I love the free “natural” “health” magazines at the grocery store for a few reasons. 1. They’re free! 2. Recipes. 3. Blog fodder. The latest issue of sage did not disappoint. Not only does the quinoa salad look delicious but I can probably get at least two blog posts out of it.
They have this little “sage advice” feature in which unqualified contributors answer health and nutrition questions. The question posed in this issue was
“I need to desperately lose 30 pounds and don’t know where to begin. How can I set myself up for success?”
The answer was provided by a “nutraceutical researcher and product formulator”. Precisely who you want to advise you on weight loss, someone who makes money from sales of dubious weight loss supplements. <- Please note this last sentence was written in sarcasm font.
To be fair, his advice wasn’t completely terrible. He mentioned: goal setting (although I didn’t like the way he suggested formulating a goal). Nutrition (although his specific advice was crap, at least he mentioned nutrition). Exercise (we know that weight is lost in the kitchen, not at the gym but exercise is important for good health and can help with weight management). Science-based supplements (well, sure, if there were any but to date there are not). Consistency (absolutely, if you want to see sustainable results you have to make sustainable changes).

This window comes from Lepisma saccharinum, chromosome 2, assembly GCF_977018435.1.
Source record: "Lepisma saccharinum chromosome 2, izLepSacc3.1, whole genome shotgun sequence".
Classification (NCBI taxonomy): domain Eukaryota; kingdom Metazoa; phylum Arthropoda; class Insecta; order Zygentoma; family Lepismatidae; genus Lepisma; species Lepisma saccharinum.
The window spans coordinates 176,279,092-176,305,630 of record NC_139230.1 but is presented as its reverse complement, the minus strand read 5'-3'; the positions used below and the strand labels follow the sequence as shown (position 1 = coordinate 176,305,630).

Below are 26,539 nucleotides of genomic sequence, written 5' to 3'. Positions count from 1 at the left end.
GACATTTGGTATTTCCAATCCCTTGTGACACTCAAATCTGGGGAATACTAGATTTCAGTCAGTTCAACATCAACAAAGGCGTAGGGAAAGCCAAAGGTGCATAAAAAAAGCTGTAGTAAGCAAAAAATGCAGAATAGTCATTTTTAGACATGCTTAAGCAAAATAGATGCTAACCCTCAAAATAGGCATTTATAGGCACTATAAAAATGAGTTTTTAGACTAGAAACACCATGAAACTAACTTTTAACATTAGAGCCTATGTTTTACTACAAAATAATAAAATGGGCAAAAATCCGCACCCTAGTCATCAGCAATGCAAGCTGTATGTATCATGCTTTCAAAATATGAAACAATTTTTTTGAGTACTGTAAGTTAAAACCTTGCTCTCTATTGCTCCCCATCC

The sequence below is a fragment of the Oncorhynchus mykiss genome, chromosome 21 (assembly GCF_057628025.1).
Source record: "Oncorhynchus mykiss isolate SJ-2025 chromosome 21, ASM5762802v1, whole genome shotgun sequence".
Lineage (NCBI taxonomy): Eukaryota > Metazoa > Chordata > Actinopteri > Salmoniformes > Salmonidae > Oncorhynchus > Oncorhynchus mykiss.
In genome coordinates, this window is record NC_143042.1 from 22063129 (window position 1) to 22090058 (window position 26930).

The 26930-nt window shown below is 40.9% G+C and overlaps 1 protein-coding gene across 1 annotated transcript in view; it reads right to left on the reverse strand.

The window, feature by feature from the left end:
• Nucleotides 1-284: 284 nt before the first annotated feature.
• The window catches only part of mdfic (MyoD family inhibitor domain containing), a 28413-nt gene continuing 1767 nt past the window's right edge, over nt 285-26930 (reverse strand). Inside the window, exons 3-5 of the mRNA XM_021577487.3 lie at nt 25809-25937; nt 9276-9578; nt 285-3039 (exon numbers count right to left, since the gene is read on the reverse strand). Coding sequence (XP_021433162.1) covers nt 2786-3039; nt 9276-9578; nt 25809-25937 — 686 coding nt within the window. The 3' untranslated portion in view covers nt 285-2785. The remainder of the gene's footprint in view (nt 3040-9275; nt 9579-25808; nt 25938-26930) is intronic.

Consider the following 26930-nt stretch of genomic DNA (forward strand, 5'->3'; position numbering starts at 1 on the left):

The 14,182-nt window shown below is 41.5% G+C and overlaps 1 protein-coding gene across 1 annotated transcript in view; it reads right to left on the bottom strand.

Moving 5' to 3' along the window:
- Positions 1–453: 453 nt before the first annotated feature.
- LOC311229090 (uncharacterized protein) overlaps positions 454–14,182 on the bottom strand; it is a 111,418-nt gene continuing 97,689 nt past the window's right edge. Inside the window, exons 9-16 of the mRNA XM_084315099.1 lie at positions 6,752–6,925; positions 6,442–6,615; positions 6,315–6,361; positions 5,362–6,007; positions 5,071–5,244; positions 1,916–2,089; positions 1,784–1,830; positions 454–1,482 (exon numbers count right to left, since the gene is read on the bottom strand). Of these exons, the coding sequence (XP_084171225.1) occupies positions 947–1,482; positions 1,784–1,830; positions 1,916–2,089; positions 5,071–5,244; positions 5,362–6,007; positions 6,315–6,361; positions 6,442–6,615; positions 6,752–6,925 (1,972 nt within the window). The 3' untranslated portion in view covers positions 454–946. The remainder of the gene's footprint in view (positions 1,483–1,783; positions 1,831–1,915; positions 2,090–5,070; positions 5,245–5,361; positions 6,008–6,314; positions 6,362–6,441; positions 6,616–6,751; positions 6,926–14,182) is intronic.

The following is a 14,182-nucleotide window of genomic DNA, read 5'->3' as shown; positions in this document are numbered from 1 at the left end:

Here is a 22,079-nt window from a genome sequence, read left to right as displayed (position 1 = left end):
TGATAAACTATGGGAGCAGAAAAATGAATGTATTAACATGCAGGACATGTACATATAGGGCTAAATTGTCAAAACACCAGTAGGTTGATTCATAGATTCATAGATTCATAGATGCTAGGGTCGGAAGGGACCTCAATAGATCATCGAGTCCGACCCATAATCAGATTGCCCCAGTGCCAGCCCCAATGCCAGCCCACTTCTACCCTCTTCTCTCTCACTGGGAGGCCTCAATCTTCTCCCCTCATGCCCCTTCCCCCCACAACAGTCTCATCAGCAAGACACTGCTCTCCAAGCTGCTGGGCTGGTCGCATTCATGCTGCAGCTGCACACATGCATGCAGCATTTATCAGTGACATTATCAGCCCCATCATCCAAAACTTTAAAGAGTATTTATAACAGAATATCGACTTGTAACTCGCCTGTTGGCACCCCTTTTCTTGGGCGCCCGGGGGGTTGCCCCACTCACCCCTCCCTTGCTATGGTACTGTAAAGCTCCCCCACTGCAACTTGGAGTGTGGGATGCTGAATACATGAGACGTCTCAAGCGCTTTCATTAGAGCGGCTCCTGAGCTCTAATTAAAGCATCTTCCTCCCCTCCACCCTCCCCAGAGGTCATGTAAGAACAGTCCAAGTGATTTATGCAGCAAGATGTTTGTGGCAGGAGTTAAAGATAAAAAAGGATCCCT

Now, I’d like to provide my own response to the question.
First, I’d like you to ask yourself why 30 pounds? Where did this number come from? Is it what you weighed in high school? Would it bring your BMI down from overweight to “normal”? Has your doctor advised you to lose this amount of weight for medical reasons?
Next, I’d like you to consider what effect it will have on your life if you lose those 30 pounds. Will you be happier? Healthier? Why do you feel desperate to lose this amount of weight?
Like the columnist, I’d like you to consider goal setting. Unlike the author, I’d like you to forget about the precise amount of weight you think you need to lose, and the “specific time frame” in which you aim to lose this amount of weight. I know, I know. It’s hard. But health, happiness, and self-worth don’t come from the numbers on the scale. Instead, I’d like you to focus on setting behaviour-based goals that you can achieve.
For example, bringing lunch to work at least four days a week, rather than eating out. Preparing most of your meals yourself (note: this doesn’t mean nuking a frozen dinner or dumping a can of soup in a pot). This means cooking the majority of your meals using primarily whole ingredients. Eating breakfast every day. Eating at least two servings of vegetables at every meal. Keeping healthy snacks on-hand to avoid vending machines and fast food fixes.
Just pick one thing you’re going to change about your relationship to food right now. Don’t try to make too many changes at once. Otherwise you’re likely to become overwhelmed and frustrated and give them all up. Only make changes that you’re willing to live with. Don’t forbid yourself from eating any foods that you love.
It’s quite likely that as you shift your habits to healthier ones that you’ll see weight come off. You may not see that arbitrary 30 pound loss on the scale but if you’re living a healthy lifestyle, whatever your weight, it’s likely to be healthy.
If you’re looking for some more healthy resolution ideas to get 2016 started off right, check out my latest column for Rustik Magazine.